Total 123,480

The substance of the documents annexed in copy to the petition is as follows:

1. The protest signed at Kanagawa by Captain MacLeen and 4 men of his crew states the facts as follows: At 6 o’clock in the morning, when the schooner was at a distance of 20 miles to the west of Copper Island, a Russian ship of war approached it on the starboard side, with flag raised, and fired a cannon shot. Understanding that it wished to speak with him, the American flag was hoisted on the schooner, and she was hove to. A boat was then lowered from the ship of war and boarded the schooner. The officer who came on board with his crew demanded the log book, [Page 186] which was given him, and he asked to examine the vessel. The captain assisted in this, the schooner containing nothing which he wished to conceal. Then the officer left the schooner, taking with him the official log book, although the captain requested him to leave it on board. In putting off the officer declared that the schooner would have to follow the ship of war. Soon he returned in his boat with a detachment of armed marines and demanded that the captain and 7 men should leave the vessel. MacLeen refused, believing it his duty to remain on board, and undertook to put the schooner on her easterly course, followed on one side by the boat and on the other by the ship of war, which, after firing four or five cannon shots, began to sail around her from starboard to port, and then from port to starboard. Seeing himself very closely pressed by the ship, the captain of the schooner tacked to starboard. In executing this maneuvre the vessel fouled the ship of war and lost her jib boom in the collision. Meantime the ship of war attached her cables to the rigging of the schooner. The captain ordered these cut loose, but the execution of this order was hardly commenced when the Russian armed marines boarded the schooner and MacLeen was ordered on board the ship of war, the commandant of which declared that his vessel was captured. The captain of the James Hamilton Lewis having demanded by what right the capture was made, the commandant answered him that the schooner had been taken in Russian waters. MacLeen protested, stating that he was in an open sea, the waters of which belonged to all nations, and at more than 20 miles from the nearest point of land. He added that since the 28th of June of that year no one of the crew had gone ashore, that all the seals found on the schooner had been killed by gunshots on the open sea, and that the skins of the young seals preserved on board came from animals taken from the bellies of their mothers after these had been brought on board the vessel.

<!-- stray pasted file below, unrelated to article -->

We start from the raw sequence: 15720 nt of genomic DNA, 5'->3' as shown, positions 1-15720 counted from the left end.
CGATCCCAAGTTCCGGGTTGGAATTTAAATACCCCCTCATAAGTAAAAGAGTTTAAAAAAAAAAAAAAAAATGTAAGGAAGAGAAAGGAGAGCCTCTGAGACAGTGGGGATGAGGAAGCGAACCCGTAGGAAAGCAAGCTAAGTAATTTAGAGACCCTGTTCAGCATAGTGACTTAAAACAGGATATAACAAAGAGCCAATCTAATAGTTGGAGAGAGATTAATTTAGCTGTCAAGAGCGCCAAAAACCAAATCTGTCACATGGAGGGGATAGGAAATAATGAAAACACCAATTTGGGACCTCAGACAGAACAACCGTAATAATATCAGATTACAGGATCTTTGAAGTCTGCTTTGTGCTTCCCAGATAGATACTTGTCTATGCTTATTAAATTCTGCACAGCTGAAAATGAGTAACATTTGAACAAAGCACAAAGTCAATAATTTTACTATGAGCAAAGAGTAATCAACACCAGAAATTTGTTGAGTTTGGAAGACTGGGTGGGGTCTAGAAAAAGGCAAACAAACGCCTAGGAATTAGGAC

2. In his subsequent deposition at San Francisco on January 13, 1893—that is to say, one year and five months after the capture—Captain MacLeen added, among other things, what follows, to his former declaration received by the United States consul at Kanagawa. On August 2 he had made no attempt to hunt seals. The last dispatch of boats for the purpose of hunting dated back to July 3. During the entire season the schooner had never been nearer to Copper Island than at the time of her capture. Her last observations had been made July 30. The weather being foggy she was obliged to determine her position and to this end tried to see Copper Island which she made out August 2 at 4 o’clock in the morning. The seals found on board had not been taken in Bering Sea, but in the Pacific Ocean. Skins had not been salted since July 30. The Russian marines who boarded the schooner had pulled down the American flag, which they had torn in pieces and trodden under foot. On August 3, the schooner and her crew had been brought to Bering Island. There, the Russians had taken 424 skins, carrying them ashore, while part of the provisions were taken on board the Aleut. Then the schooner was sent to Petropavlovsk, where the Russians had taken away and sold five boats belonging to the James Hamiltor Lewis. August 8, the commandant of the Aleut brought MacLeen a document in the Russian language, saying to him that it was the act of seizure, and insisting that he should sign it, which MacLeen only did under constraint. He immediately drew up a protest against the said seizure, a document which he gave to the commandant of the Aleut, who annexed the protest to the act of seizure, no copy of which was given to the captain of the schooner. September 2, the James Hamilton Lewis was sen to Vladivostok, where MacLeen was also sent on board a vessel of the national fleet. He arrived there September 28. The day of the seizure the captain of the James Hamilton Lewis had been placed under arrest. At Vladivostok he was permitted to go on shore on condition of presenting himself every day at the police office. He observed this order, demanding many times to be arraigned before a tribunal. The authorities positively declared to him that there was no need for him to be placed under judgment, and on October 10 the captain and crew of the schooner were informed that they could go free. Neither he nor his men had been lodged or nourished during their stay at Vladivostok. The latter had received 50 kopecks a day, but this sum being insufficient to support them, they had been obliged first to sell such clothing as they could spare and after this to beg for a living. As soon as Captain MacLeen was put at liberty with his crew he left Vladivostok and went to Nagasaki, where he hastened to make a protest before the consul against the seizure of his vessel.